Family seeks to get son from Lahore orphanage to UKArchive
KARACHI: Parents of a child stuck in an orphanage in Lahore have said they weep every night after having to leave him behind while they came to the United Kingdom.
Amin Rasheed and wife Anila Amin had to leave Ashar, seven, with his grandmother to get help for their seriously ill son Shahryar, five.
But after falling ill, she put Ashar in an orphanage in December and now the family is desperate to get him a visa.
The British Home Office said it “did not routinely comment on individual cases”.
“There’s not any night I could sleep without crying, without weeping for him, the same goes for his mother,” said Mr Rasheed, who lives in Cardiff.
“Whenever we talk to him he cries a lot. He is unable to understand what is wrong, he says, ‘why am I here? why am I not with you?’, ‘I don’t want to live anymore,’ and ‘it’s a very scary place’.”
The family, from Lahore, raised thousands of pounds to come to the UK in April 2019, after their youngest son, Shahryar, became seriously ill and doctors back home could not treat him.
When a visa application for the whole family was refused, the couple left their eldest child, Ashar, behind with his grandmother in the hope they would return in a matter of weeks.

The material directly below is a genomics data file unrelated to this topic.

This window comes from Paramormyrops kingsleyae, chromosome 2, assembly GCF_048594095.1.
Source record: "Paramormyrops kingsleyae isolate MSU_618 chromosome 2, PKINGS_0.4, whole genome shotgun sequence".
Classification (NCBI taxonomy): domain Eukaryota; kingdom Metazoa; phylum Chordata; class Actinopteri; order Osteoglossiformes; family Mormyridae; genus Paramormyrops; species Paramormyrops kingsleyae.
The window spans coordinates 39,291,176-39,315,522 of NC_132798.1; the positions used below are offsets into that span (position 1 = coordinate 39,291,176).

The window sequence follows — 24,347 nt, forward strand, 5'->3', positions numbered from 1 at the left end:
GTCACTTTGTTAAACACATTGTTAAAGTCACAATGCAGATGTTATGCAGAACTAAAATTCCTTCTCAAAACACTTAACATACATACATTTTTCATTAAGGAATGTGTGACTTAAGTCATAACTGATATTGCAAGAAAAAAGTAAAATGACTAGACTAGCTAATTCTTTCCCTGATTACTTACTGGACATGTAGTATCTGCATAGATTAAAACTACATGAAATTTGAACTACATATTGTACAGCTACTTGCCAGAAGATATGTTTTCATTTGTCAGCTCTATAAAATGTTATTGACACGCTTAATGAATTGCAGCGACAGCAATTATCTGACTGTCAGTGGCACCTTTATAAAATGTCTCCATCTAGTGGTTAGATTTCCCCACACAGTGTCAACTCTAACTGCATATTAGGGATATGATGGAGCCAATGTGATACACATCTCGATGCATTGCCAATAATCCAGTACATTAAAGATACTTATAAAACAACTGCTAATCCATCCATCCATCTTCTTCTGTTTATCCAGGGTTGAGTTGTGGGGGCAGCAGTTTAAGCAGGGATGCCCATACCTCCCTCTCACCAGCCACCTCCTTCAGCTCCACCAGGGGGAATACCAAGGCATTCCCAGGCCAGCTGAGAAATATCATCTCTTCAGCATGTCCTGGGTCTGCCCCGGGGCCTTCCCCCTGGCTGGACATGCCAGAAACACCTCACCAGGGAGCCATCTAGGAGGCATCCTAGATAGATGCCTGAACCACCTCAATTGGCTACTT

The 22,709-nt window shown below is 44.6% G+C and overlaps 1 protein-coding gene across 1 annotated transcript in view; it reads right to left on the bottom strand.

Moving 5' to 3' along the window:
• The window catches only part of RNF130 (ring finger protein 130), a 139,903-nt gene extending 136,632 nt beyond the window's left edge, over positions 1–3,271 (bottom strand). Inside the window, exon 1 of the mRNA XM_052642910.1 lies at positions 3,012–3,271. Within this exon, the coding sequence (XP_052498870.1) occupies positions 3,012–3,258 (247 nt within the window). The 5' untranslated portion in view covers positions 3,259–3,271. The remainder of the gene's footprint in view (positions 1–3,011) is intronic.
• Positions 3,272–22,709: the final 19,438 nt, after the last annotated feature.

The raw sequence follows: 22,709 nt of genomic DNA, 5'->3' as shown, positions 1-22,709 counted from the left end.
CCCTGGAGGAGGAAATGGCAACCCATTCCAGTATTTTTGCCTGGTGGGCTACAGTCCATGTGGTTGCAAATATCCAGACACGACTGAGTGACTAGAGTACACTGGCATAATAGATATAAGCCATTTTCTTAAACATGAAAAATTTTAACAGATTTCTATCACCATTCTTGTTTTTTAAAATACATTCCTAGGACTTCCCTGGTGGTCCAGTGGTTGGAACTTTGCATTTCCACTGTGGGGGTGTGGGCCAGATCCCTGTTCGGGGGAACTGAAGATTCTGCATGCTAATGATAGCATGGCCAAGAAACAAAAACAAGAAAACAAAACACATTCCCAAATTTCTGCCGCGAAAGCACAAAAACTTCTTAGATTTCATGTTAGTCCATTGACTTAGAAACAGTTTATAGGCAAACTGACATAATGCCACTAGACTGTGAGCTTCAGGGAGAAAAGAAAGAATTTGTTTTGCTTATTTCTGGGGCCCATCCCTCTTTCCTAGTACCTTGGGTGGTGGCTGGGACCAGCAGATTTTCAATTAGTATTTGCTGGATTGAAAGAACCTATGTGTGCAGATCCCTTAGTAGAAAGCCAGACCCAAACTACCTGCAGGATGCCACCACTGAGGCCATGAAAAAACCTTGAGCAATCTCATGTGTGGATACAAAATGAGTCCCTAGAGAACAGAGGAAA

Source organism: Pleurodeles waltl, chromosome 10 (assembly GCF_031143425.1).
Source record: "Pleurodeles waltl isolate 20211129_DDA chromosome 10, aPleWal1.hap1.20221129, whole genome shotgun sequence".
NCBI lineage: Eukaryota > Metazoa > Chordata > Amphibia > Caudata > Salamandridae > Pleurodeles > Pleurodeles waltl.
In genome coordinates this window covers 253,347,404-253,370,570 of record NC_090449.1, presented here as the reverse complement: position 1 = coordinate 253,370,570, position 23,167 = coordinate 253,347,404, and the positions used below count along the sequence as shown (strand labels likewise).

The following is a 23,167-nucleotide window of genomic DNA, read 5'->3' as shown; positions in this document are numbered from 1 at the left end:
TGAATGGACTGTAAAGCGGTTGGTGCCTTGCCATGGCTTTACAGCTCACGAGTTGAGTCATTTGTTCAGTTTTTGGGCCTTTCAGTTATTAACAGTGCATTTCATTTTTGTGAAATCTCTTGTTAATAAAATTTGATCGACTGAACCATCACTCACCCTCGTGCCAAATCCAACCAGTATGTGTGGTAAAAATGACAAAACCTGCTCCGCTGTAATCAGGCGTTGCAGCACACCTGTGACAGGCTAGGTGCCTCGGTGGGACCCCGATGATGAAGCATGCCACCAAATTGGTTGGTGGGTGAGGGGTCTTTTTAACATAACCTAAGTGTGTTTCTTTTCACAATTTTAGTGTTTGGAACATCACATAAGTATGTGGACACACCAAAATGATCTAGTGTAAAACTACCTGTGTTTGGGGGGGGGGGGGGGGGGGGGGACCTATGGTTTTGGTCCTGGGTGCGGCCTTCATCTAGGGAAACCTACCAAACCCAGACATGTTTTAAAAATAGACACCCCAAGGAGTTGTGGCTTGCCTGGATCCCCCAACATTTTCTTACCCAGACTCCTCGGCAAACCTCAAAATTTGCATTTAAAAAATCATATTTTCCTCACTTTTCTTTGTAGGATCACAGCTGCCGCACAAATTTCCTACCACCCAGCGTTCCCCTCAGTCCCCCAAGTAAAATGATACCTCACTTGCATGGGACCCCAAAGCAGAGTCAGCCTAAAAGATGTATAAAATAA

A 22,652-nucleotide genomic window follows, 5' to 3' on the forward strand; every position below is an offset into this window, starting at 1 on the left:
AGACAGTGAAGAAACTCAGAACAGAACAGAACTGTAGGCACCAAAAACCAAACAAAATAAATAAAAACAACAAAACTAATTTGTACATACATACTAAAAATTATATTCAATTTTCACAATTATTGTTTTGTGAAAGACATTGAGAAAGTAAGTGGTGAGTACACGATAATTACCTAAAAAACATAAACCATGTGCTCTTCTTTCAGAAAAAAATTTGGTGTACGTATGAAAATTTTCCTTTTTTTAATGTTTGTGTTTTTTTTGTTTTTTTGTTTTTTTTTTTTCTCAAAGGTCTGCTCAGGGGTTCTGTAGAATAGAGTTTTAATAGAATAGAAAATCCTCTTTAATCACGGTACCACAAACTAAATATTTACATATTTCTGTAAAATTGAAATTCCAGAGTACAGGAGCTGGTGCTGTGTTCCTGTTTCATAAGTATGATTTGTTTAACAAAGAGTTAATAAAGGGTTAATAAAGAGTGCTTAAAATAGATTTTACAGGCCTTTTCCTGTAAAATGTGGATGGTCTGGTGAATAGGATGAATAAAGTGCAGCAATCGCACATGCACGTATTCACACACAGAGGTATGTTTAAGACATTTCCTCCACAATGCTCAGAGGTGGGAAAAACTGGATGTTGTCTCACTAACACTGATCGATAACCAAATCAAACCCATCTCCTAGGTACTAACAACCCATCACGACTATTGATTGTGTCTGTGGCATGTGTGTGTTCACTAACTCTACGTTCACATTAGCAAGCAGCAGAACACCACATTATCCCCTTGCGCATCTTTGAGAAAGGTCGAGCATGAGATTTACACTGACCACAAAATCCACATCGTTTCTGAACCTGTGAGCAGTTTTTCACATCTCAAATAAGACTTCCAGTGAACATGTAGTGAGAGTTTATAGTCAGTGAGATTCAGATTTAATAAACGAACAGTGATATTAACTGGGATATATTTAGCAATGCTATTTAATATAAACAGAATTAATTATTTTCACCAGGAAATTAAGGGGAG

But after finding out Shahryar had a life-threatening illness, which has left him paralysed from the neck down, they have been unable to go back home.
Ashar was placed in an orphanage after his grandmother got too ill to care for him.
Mr Rasheed said he was really worried his eldest son could have the same rare genetic condition, which can be triggered by the wrong diet.
“We are unable to sleep since the time he has been in the orphanage. It’s really difficult to explain what exactly we are feeling,” he said.
The family is now desperately trying to raise money to get Ashar to Cardiff so they can test him to check if he has the genetic condition.
The family, living in Roath, believes Shahryar’s illness was triggered by a stomach bug and said they had no choice but to come to the UK after he became a “skeleton”.
Mr Rasheed said Shahryar’s seizures were now under control and he had started to eat and even speak a few words.
Published in Dawn, February 15th, 2020